How to Make Your New Year’s Resolution Pitch Pop
New Year’s Resolutions can be kind of boring. One-note. And without a doubt, most pitches will be about health and fitness. So, when an editor or TV show producer puts together their New Year’s Resolution content, they’ll look for an angle that makes the story relevant to their audience and stands out amongst the competition.
If your business relates to one of the top ten New Year’s Resolutions, you should definitely add your voice to the conversation.
But even if you do something totally not related to a New Year’s Resolution, you can still find creative ways to earn media attention.
The most important part is to make your pitch pop. You want to offer something that breaks the mold of routine goals.
As long as your take on New Year’s Resolutions is relevant to the audience, you have a chance.
Here’s what you need to know about pitching a New Year’s Resolution story.
Weight loss is out, strength is in
One major trend I’ve been seeing is that the media is shunning stories about weight loss and bikini bodies. So, avoid sending a pitch that focuses too much on the superficial aspect of health.
There are so many reasons to eat healthy and work out more than just to look good. If you think about it, the bikini body story is overdone and only resonates with a small number of people, while the rest of us (at some level) understand that you don’t have to be a certain size to be healthy and happy. Plus, most people give up on ‘be thin’ resolutions anyway, so what’s the point?
Instead, stories about getting stronger, feeling better, and being mentally fit are far more popular. If you can show how your business or expertise can help someone feel better about themselves in a healthy way, that’s gold.
If your business is health & fitness, get creative
For companies that focus on health and fitness, this is the best and most competitive time of year to get media attention. On one hand, your potential customers will be eating up content about eating healthy and working out more. On the other, every health and fitness business will be trying to get that feature story.
You need to get creative with your pitch.
Ask yourself if you are truly offering something different. Are the New Year’s Resolutions you are offering the same old ones? Eat healthy, exercise more… These are going to be offered over and over again and may not be worth pitching at all.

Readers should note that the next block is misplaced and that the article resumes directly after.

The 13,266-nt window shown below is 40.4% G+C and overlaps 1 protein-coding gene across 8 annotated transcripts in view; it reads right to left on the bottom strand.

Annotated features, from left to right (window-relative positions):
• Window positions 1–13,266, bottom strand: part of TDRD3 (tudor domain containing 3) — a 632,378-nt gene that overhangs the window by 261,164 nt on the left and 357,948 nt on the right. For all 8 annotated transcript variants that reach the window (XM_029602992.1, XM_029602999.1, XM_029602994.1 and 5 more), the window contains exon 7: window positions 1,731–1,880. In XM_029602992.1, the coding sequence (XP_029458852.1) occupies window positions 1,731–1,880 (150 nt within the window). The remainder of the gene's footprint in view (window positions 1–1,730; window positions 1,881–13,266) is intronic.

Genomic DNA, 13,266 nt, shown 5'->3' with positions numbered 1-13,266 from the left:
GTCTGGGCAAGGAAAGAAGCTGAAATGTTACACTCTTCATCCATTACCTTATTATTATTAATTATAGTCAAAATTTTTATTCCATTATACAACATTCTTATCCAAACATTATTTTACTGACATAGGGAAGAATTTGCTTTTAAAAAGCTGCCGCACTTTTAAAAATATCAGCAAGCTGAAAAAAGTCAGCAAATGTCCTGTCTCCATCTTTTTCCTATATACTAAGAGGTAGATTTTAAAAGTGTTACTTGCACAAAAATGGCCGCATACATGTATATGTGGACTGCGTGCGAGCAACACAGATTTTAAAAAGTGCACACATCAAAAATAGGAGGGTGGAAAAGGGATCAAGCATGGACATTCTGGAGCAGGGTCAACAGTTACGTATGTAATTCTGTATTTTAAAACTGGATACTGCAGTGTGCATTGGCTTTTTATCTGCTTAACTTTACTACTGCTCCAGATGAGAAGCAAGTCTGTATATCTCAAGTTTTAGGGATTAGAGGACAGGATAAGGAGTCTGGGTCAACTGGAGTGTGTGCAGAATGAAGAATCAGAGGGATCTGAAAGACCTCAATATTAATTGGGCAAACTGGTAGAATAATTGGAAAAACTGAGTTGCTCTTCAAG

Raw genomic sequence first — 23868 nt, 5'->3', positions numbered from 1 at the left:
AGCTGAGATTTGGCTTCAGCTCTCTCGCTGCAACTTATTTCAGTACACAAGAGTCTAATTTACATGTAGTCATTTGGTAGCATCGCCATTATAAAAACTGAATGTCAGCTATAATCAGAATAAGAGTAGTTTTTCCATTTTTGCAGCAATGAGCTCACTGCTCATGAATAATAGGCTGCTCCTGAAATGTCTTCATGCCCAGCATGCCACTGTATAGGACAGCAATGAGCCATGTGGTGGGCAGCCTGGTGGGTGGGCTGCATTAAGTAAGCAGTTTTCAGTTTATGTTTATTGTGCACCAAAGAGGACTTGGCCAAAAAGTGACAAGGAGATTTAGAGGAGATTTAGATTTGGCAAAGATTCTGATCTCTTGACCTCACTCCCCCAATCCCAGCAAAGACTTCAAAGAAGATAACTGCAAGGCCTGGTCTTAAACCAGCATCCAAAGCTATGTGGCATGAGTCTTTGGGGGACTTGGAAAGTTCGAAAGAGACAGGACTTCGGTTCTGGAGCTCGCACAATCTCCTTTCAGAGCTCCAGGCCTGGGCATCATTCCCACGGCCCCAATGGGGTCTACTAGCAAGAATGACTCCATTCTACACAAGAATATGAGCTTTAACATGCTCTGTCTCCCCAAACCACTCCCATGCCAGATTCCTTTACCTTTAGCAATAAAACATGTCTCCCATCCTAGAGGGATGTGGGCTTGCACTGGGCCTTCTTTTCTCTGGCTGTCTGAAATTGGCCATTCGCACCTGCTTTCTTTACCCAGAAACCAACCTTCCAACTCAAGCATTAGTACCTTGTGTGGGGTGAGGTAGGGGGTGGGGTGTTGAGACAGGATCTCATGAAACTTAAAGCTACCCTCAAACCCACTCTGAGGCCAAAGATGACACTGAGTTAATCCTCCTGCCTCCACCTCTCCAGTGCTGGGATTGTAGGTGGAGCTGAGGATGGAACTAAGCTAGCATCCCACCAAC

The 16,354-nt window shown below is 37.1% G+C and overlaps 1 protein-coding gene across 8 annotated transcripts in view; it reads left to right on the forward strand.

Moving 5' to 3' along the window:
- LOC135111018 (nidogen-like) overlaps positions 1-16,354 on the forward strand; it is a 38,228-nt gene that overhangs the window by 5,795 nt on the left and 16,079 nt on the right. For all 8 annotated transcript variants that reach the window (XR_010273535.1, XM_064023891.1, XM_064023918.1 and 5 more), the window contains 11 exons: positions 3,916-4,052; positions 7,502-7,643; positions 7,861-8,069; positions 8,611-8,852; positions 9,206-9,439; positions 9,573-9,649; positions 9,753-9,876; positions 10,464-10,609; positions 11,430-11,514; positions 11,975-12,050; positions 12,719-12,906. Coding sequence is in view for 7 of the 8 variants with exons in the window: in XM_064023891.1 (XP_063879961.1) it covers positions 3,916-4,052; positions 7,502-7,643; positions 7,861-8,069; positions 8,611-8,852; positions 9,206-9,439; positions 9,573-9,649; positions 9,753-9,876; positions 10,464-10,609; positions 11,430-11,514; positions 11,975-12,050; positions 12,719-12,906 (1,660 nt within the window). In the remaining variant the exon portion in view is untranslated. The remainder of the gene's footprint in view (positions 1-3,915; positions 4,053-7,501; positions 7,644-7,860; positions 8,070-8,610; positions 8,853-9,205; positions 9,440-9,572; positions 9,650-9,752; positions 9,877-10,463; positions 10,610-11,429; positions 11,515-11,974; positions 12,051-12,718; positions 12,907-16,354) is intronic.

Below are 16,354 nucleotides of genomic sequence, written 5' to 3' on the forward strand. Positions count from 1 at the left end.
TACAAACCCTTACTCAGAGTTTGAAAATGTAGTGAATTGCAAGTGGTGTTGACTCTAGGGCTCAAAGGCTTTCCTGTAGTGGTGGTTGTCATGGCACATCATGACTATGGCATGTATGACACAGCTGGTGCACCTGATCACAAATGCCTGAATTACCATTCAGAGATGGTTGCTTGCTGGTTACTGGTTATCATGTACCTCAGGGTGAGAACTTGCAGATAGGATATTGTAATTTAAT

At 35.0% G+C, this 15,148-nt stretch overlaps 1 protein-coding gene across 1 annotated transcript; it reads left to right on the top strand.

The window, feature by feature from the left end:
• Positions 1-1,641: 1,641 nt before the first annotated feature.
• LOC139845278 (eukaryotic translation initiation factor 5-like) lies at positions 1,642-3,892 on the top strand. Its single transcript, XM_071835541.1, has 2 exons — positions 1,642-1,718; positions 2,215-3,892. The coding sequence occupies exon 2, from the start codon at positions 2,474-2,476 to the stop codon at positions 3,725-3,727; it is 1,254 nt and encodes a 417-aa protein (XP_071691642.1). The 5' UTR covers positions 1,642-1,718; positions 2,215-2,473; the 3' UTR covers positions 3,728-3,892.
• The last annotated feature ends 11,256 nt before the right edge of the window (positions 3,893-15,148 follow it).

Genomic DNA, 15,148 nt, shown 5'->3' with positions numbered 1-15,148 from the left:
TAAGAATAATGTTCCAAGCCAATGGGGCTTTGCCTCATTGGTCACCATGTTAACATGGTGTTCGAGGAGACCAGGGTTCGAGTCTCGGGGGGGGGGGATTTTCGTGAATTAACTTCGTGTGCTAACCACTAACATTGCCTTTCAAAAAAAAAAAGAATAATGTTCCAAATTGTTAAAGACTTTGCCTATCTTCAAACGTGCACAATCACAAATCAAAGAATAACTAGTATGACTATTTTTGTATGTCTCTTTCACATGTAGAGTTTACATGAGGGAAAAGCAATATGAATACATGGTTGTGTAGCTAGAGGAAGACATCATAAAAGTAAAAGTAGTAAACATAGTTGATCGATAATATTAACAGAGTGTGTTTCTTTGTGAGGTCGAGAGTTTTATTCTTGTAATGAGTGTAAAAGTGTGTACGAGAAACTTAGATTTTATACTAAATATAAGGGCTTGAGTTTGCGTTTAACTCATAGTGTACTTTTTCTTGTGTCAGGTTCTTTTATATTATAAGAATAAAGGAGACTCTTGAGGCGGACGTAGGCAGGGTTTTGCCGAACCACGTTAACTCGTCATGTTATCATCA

If a gym owner pitches a local news program about a generic “Work out more” resolution, that email will be lost in the shuffle.
If a gym owner pitches a local news program about “Tips for trying a new workout class,” the producer is more likely to call up the gym owner to learn more.
If your business is not fitness, join the party anyway
Not everyone will care about health and fitness come January 1. Health and fitness is just the first go-to resolution, but people have way more goals than just that. (And editors and producers know it too!)
Think about things like self-care, mental health, getting organized, finances, career growth, running your small business better, and the list goes on.
Let’s play with an example.
Say you are the proud owner of a boutique cookie shop and a lot of your customers will buy a box of decadent cookies for office parties.
If the New Year’s Resolution is about having a better year at work, you can offer advice for bringing good will to the office and include cookies as one of the ways to do so.
Offer a few tips in your email
Since New Year’s Resolution pitches are usually overdone and generic, show that you are doing something different by giving a few tips in the body of the email.
Sticking with our cookie shop example, it might be tips like:
Single wrapped cookies are great for showing your appreciation and be sure to praise the specific thing they did, not just a generic “good job.”
Celebrate company wins with a small office party. When you bring a box of cookies for the whole team, include a gluten or sugar-free option too.
This example is a little silly, but you get the point. A New Year’s Resolution pitch should be way more than just “do better.”